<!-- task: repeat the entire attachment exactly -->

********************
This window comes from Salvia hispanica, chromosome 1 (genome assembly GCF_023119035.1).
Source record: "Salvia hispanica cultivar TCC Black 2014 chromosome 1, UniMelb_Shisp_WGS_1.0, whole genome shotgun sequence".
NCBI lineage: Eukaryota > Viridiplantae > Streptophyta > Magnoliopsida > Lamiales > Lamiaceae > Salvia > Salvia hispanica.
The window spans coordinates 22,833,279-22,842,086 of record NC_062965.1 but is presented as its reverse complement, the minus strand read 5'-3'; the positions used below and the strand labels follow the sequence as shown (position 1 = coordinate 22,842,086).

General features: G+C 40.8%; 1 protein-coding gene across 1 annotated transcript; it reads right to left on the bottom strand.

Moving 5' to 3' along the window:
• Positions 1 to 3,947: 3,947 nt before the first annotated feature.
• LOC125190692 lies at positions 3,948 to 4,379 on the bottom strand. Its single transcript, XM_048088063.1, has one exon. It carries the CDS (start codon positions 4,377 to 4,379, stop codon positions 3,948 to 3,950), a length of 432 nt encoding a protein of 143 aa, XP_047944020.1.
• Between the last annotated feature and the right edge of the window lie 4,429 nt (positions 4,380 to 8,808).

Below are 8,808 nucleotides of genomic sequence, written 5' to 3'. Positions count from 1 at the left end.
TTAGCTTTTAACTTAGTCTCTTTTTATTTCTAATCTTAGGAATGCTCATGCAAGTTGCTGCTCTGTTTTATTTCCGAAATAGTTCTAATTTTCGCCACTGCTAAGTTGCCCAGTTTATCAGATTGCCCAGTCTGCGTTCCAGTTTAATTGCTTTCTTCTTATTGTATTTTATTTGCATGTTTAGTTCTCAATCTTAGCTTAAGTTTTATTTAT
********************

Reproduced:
This window comes from Salvia hispanica, chromosome 1 (genome assembly GCF_023119035.1).
Source record: "Salvia hispanica cultivar TCC Black 2014 chromosome 1, UniMelb_Shisp_WGS_1.0, whole genome shotgun sequence".
NCBI lineage: Eukaryota > Viridiplantae > Streptophyta > Magnoliopsida > Lamiales > Lamiaceae > Salvia > Salvia hispanica.
The window spans coordinates 22,833,279-22,842,086 of record NC_062965.1 but is presented as its reverse complement, the minus strand read 5'-3'; the positions used below and the strand labels follow the sequence as shown (position 1 = coordinate 22,842,086).

General features: G+C 40.8%; 1 protein-coding gene across 1 annotated transcript; it reads right to left on the bottom strand.

Moving 5' to 3' along the window:
• Positions 1 to 3,947: 3,947 nt before the first annotated feature.
• LOC125190692 lies at positions 3,948 to 4,379 on the bottom strand. Its single transcript, XM_048088063.1, has one exon. It carries the CDS (start codon positions 4,377 to 4,379, stop codon positions 3,948 to 3,950), a length of 432 nt encoding a protein of 143 aa, XP_047944020.1.
• Between the last annotated feature and the right edge of the window lie 4,429 nt (positions 4,380 to 8,808).

Below are 8,808 nucleotides of genomic sequence, written 5' to 3'. Positions count from 1 at the left end.
TTAGCTTTTAACTTAGTCTCTTTTTATTTCTAATCTTAGGAATGCTCATGCAAGTTGCTGCTCTGTTTTATTTCCGAAATAGTTCTAATTTTCGCCACTGCTAAGTTGCCCAGTTTATCAGATTGCCCAGTCTGCGTTCCAGTTTAATTGCTTTCTTCTTATTGTATTTTATTTGCATGTTTAGTTCTCAATCTTAGCTTAAGTTTTATTTAT